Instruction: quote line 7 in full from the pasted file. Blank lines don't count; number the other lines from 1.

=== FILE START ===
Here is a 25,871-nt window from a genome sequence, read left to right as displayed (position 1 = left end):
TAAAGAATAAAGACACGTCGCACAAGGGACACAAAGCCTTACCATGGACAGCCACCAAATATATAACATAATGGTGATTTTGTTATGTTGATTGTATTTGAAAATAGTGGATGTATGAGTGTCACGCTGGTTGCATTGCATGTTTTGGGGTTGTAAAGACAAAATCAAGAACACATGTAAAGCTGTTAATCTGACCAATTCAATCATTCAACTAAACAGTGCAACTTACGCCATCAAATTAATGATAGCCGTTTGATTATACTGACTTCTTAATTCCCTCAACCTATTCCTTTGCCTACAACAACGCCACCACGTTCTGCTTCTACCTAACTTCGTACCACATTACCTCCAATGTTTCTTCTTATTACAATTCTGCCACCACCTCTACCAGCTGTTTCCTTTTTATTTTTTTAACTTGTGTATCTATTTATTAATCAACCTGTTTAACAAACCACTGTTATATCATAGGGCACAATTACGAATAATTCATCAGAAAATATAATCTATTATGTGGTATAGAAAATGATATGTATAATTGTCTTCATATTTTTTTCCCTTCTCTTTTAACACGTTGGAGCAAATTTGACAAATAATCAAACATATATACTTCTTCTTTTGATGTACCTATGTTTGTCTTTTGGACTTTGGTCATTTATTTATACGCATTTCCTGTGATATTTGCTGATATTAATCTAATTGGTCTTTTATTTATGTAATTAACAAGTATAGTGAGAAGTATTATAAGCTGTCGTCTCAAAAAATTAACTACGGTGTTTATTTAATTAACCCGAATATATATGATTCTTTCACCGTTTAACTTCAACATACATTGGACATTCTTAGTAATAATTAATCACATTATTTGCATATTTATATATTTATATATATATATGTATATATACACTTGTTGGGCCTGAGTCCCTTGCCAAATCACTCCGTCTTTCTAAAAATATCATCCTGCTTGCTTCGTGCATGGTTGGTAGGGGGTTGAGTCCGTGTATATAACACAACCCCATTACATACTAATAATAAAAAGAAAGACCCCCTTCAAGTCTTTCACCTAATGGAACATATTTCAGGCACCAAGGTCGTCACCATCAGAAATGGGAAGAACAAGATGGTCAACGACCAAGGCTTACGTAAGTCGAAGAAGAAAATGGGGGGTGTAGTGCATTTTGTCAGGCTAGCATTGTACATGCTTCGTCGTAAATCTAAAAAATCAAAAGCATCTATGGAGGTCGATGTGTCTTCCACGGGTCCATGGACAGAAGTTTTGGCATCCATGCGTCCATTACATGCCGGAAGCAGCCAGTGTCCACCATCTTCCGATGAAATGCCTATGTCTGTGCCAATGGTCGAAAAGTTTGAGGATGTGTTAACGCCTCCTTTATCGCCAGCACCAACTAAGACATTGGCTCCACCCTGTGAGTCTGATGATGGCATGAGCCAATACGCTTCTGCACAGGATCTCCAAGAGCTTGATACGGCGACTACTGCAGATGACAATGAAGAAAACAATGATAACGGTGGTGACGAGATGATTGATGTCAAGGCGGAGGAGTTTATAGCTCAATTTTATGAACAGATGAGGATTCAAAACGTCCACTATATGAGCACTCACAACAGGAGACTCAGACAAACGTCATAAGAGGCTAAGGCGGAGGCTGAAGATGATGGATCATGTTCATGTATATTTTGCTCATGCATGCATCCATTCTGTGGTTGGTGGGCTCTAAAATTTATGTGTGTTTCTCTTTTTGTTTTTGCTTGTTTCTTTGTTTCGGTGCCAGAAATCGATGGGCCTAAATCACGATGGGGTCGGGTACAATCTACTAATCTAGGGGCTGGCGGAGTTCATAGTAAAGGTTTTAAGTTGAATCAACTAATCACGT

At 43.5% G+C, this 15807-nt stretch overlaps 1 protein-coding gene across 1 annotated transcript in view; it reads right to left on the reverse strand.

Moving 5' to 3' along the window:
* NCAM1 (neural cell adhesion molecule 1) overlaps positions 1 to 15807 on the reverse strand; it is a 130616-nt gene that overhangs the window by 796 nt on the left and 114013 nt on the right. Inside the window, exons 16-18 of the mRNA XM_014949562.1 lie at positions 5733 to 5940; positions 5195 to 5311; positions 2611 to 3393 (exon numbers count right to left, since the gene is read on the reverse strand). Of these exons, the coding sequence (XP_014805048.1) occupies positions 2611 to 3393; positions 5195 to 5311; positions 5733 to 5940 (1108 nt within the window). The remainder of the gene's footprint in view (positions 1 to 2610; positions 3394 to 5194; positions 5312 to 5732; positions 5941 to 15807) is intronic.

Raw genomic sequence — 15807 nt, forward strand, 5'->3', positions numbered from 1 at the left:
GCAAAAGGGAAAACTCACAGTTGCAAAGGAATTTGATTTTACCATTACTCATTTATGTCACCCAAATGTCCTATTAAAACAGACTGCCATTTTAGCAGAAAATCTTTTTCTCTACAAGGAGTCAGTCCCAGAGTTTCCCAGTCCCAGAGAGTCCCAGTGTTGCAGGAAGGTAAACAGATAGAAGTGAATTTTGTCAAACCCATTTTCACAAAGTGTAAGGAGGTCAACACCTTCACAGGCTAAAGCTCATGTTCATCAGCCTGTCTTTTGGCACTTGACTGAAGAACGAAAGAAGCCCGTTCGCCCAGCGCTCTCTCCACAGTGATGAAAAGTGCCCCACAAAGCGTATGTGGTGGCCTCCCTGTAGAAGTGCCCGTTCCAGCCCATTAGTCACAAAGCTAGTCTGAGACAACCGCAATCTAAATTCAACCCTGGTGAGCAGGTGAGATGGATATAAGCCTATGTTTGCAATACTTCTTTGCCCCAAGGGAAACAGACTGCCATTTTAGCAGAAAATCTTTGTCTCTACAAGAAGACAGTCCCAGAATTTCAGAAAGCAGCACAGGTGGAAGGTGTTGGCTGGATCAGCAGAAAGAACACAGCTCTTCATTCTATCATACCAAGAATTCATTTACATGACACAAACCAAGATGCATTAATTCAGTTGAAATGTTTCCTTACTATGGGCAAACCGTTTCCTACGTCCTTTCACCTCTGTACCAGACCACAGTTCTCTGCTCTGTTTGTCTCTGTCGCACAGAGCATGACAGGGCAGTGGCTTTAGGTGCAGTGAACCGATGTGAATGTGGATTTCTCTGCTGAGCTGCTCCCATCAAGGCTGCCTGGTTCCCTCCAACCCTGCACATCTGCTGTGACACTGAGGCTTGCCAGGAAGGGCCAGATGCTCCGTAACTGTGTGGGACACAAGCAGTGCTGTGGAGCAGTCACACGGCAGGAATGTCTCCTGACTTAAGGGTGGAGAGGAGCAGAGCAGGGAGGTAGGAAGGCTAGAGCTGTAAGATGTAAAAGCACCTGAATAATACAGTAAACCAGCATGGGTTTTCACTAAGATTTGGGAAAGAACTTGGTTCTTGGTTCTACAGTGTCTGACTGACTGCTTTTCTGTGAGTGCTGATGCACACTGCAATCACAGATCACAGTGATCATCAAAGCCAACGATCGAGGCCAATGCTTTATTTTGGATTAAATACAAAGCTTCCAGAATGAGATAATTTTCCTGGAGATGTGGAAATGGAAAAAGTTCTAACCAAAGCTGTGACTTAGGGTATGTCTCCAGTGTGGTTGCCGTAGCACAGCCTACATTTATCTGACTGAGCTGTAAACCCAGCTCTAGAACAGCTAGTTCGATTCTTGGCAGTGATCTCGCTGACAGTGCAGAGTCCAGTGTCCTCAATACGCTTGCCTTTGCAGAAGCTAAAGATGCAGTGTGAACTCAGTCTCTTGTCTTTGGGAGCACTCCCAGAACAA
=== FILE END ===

GCAAAAGGGAAAACTCACAGTTGCAAAGGAATTTGATTTTACCATTACTCATTTATGTCACCCAAATGTCCTATTAAAACAGACTGCCATTTTAGCAGAAAATCTTTTTCTCTACAAGGAGTCAGTCCCAGAGTTTCCCAGTCCCAGAGAGTCCCAGTGTTGCAGGAAGGTAAACAGATAGAAGTGAATTTTGTCAAACCCATTTTCACAAAGTGTAAGGAGGTCAACACCTTCACAGGCTAAAGCTCATGTTCATCAGCCTGTCTTTTGGCACTTGACTGAAGAACGAAAGAAGCCCGTTCGCCCAGCGCTCTCTCCACAGTGATGAAAAGTGCCCCACAAAGCGTATGTGGTGGCCTCCCTGTAGAAGTGCCCGTTCCAGCCCATTAGTCACAAAGCTAGTCTGAGACAACCGCAATCTAAATTCAACCCTGGTGAGCAGGTGAGATGGATATAAGCCTATGTTTGCAATACTTCTTTGCCCCAAGGGAAACAGACTGCCATTTTAGCAGAAAATCTTTGTCTCTACAAGAAGACAGTCCCAGAATTTCAGAAAGCAGCACAGGTGGAAGGTGTTGGCTGGATCAGCAGAAAGAACACAGCTCTTCATTCTATCATACCAAGAATTCATTTACATGACACAAACCAAGATGCATTAATTCAGTTGAAATGTTTCCTTACTATGGGCAAACCGTTTCCTACGTCCTTTCACCTCTGTACCAGACCACAGTTCTCTGCTCTGTTTGTCTCTGTCGCACAGAGCATGACAGGGCAGTGGCTTTAGGTGCAGTGAACCGATGTGAATGTGGATTTCTCTGCTGAGCTGCTCCCATCAAGGCTGCCTGGTTCCCTCCAACCCTGCACATCTGCTGTGACACTGAGGCTTGCCAGGAAGGGCCAGATGCTCCGTAACTGTGTGGGACACAAGCAGTGCTGTGGAGCAGTCACACGGCAGGAATGTCTCCTGACTTAAGGGTGGAGAGGAGCAGAGCAGGGAGGTAGGAAGGCTAGAGCTGTAAGATGTAAAAGCACCTGAATAATACAGTAAACCAGCATGGGTTTTCACTAAGATTTGGGAAAGAACTTGGTTCTTGGTTCTACAGTGTCTGACTGACTGCTTTTCTGTGAGTGCTGATGCACACTGCAATCACAGATCACAGTGATCATCAAAGCCAACGATCGAGGCCAATGCTTTATTTTGGATTAAATACAAAGCTTCCAGAATGAGATAATTTTCCTGGAGATGTGGAAATGGAAAAAGTTCTAACCAAAGCTGTGACTTAGGGTATGTCTCCAGTGTGGTTGCCGTAGCACAGCCTACATTTATCTGACTGAGCTGTAAACCCAGCTCTAGAACAGCTAGTTCGATTCTTGGCAGTGATCTCGCTGACAGTGCAGAGTCCAGTGTCCTCAATACGCTTGCCTTTGCAGAAGCTAAAGATGCAGTGTGAACTCAGTCTCTTGTCTTTGGGAGCACTCCCAGAACAA